Siegfried A. Fruhauf´s Exterior Extended is a prime example of an artistic strategy whereby a maximum effect is achieved through the combination of a minimum of individual elements. A 35mm film with thirty–six photos on it suffices as starting material for a stringent study on the theme of spatial perception in film. As motif, Fruhauf takes a dilapidated ruin of a house in the countryside wildly overgrown with plants. He photographs exclusively from the inside to the outside, ground level, through frameless window openings, which are consistently visible in the photos. This hereby frames the individual landscape photos, and clearly defines the border between inside and outside.
Fruhauf worked out the photo series digitally, layering the photos systematically, both positive as well as negative, multiply on top of one another. The result of this working process can be experienced twice in a row in Exterior Extended, separated by a shot of a human birth, which appears briefly. The sharp contrast black–and–white film develops a strong vacuum effect due to the image layering and montage, which is additionally highlighted by the rhythmic, synthetic, minimal soundtrack. In his work, Fruhauf continues concepts of structural film by combining the classical, historical mediums of film and photography with digital image processing methods. In Exterior Extended the filmmaker drafts an experimental battle painting by allowing the opponents to appear on screen: black vs. white, positive vs. negative, inside vs. outside, nature vs. architecture, analogue vs. digital, freeze frame vs. motion picture, and 2D vs. 3D.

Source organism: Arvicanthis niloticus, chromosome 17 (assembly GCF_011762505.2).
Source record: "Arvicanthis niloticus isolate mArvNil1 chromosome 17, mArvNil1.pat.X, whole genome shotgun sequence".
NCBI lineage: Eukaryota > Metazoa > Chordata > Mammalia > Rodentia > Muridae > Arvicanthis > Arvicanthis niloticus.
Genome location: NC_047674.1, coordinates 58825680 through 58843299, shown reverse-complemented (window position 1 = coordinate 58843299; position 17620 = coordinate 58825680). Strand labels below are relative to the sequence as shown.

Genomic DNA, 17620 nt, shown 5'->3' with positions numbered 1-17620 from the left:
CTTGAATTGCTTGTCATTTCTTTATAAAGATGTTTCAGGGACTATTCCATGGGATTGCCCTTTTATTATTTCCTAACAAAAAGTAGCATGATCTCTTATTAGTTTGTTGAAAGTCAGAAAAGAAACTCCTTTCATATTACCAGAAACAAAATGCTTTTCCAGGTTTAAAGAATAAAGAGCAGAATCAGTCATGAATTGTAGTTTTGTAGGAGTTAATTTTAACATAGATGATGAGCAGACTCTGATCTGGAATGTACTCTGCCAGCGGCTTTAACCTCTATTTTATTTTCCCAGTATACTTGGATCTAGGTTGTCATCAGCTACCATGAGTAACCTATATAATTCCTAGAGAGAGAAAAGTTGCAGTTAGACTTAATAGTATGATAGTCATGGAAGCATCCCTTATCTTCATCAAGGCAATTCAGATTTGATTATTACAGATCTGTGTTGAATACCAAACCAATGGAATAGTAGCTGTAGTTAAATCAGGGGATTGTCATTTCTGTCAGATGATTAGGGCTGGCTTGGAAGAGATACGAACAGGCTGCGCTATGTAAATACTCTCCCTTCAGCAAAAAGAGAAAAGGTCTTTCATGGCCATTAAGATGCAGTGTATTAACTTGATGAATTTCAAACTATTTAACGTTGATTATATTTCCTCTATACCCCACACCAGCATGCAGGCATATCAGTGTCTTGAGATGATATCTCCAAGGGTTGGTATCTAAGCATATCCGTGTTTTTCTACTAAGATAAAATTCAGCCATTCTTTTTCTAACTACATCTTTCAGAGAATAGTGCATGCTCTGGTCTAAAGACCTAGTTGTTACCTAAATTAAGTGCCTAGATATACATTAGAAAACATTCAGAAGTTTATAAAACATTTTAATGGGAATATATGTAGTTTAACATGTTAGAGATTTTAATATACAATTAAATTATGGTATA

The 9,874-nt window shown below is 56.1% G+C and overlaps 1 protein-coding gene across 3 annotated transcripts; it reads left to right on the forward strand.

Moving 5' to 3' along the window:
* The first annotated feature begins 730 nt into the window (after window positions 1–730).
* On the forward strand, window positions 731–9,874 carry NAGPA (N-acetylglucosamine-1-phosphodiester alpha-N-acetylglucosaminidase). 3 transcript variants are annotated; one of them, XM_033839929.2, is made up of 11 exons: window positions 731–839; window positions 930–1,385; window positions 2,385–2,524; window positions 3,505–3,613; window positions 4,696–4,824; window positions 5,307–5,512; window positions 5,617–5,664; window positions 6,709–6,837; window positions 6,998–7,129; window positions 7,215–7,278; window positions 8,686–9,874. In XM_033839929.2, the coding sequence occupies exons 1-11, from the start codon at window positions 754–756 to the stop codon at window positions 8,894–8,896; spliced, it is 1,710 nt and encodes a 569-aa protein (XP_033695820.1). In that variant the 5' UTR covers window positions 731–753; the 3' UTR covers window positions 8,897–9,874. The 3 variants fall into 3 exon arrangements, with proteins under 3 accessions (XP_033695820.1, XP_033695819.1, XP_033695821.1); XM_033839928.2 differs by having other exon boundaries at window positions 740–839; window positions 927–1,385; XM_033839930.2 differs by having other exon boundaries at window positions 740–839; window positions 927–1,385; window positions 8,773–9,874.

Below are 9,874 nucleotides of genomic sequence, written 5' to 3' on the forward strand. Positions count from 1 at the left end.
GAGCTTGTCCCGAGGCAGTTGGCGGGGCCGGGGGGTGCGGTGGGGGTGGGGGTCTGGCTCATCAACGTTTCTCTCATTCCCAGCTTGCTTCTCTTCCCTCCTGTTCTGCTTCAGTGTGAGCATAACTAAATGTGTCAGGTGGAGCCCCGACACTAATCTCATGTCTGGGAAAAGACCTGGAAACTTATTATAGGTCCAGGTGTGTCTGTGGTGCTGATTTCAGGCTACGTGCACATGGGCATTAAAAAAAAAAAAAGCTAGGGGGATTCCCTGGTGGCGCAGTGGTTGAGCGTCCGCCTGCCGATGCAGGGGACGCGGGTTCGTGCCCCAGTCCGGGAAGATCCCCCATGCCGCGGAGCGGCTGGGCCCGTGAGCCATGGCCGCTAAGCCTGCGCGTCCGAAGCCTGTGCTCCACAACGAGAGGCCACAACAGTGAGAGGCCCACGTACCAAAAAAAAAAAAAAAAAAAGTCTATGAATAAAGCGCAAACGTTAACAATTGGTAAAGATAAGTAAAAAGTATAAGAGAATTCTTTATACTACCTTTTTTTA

Translation: Lisa Rosenblatt
Interior and exterior space blur in a frenzied staccato layering of digital imagery, creating the film’s distinctive sphere of subjective experience. The spectator penetrates the medium’s imaginary interior – drawn in by the undertow of glimmering pictures. A subtle game of perception assembled from 36 individual frames. (S. Fruhauf)